The electric car revolution and stricter global rules on emissions have focused debate in the energy sector on when decades of growth in oil demand will eventually peak. But Spencer Dale, chief economist at energy major BP and former Bank of England policymaker, has challenged the industry to come up with a better question. In a co-authored report with Bassam Fattouh at the Oxford Institute for Energy Studies, which reignited discussion in the oil industry this week, they argue the sector’s fixation about the timing of peak demand is “misguided”. Rather, they argue that the wider ramifications of any peak are really what the industry needs to grapple with. For example, how big oil producer countries reconfigure their economies and energy policies to cope with a n industry in structural decline, even if oil consumption remains robust for years to come. And, what this might means for oil prices. Forecasts for when a peak occurs span a 25-year period, with those estimating an earlier timeframe basing predictions on the rapid adoption of electric cars and harsher environment regulations. BP’s base case has oil consumption growing until 2040, while rival Royal Dutch Shell said a peak could arrive in the next 15 years.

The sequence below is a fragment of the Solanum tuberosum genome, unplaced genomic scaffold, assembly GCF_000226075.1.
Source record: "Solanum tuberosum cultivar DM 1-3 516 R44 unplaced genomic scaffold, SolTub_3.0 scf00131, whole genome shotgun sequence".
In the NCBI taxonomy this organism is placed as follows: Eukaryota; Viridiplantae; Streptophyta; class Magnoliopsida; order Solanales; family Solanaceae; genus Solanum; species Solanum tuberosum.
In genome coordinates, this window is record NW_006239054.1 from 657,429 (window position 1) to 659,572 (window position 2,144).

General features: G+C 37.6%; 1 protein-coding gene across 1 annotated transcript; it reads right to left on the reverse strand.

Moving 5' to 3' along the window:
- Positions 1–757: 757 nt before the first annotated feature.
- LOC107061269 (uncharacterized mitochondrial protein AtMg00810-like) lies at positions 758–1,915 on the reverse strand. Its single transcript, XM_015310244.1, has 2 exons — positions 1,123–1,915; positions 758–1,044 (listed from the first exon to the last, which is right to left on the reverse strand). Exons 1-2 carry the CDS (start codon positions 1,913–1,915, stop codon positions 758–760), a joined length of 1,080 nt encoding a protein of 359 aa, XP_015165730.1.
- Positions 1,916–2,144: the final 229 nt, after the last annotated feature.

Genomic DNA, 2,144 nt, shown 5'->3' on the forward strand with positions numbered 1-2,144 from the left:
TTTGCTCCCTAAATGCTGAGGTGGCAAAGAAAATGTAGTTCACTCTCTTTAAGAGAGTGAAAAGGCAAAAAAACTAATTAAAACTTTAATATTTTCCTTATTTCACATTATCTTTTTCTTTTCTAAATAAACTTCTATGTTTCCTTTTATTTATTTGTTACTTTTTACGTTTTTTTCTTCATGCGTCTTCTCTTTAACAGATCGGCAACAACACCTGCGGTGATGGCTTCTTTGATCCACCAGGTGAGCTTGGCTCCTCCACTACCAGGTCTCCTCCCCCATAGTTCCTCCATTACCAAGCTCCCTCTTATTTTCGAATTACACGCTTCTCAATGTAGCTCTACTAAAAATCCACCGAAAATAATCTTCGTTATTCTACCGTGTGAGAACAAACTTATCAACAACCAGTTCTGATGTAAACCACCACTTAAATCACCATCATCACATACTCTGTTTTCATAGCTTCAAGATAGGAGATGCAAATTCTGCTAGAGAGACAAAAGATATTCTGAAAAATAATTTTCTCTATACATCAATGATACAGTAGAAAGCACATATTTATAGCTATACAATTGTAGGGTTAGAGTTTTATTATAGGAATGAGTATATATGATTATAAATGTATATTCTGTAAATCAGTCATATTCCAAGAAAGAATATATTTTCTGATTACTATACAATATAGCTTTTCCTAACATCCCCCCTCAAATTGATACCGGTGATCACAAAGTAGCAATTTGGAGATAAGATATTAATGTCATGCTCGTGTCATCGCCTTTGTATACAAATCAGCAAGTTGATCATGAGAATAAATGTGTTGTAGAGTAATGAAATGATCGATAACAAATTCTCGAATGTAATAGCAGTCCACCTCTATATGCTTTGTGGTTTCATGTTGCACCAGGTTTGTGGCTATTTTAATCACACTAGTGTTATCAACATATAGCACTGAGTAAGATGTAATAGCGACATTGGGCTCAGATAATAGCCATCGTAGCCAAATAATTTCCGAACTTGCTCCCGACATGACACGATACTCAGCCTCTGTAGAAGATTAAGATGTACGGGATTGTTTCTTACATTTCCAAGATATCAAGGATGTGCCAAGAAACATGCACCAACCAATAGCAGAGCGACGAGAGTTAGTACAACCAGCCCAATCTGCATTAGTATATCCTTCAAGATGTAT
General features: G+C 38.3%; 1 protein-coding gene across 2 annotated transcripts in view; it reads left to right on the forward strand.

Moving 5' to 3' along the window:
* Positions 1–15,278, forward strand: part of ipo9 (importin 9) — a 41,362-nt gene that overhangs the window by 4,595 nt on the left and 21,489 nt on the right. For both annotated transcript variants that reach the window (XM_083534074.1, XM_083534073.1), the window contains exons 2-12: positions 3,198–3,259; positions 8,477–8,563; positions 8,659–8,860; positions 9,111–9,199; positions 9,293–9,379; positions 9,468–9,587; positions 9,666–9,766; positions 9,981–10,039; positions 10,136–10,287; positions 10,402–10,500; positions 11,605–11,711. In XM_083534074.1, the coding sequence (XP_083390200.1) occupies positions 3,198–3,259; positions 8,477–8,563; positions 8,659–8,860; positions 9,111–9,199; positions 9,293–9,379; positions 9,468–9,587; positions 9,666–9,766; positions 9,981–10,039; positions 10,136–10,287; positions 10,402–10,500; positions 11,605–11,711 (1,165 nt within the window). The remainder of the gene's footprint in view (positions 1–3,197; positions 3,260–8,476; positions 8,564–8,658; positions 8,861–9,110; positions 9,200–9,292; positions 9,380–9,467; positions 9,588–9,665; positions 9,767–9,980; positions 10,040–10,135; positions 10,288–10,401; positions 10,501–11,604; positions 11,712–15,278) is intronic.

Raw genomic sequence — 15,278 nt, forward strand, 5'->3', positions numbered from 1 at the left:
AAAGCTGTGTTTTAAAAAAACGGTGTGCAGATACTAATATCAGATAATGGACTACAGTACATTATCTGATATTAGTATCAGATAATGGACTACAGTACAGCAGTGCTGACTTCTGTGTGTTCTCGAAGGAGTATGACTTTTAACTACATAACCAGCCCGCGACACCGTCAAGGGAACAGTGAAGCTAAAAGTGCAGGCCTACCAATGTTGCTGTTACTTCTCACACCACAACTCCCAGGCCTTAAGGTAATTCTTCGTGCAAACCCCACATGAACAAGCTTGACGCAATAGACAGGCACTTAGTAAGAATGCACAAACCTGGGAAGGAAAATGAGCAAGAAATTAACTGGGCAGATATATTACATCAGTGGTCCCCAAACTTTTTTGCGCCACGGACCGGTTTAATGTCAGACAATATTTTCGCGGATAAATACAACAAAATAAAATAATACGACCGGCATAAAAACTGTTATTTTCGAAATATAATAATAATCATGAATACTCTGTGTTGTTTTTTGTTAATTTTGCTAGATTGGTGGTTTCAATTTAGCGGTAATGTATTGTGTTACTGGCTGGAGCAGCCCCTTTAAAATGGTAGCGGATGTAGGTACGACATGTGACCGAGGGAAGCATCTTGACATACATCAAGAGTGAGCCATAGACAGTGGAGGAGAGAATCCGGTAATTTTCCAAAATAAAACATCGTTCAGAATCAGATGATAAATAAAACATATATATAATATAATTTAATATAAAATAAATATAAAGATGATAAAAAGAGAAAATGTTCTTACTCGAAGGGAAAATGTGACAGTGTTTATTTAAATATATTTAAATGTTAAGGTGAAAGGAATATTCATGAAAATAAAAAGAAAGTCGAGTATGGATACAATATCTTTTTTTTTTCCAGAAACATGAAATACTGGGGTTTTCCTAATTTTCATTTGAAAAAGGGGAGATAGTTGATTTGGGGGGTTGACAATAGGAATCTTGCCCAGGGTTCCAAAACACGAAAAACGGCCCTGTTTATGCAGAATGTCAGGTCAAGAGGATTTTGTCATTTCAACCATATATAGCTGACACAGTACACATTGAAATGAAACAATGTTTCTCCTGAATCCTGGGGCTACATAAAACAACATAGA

FT 18th Jan 2018 read more »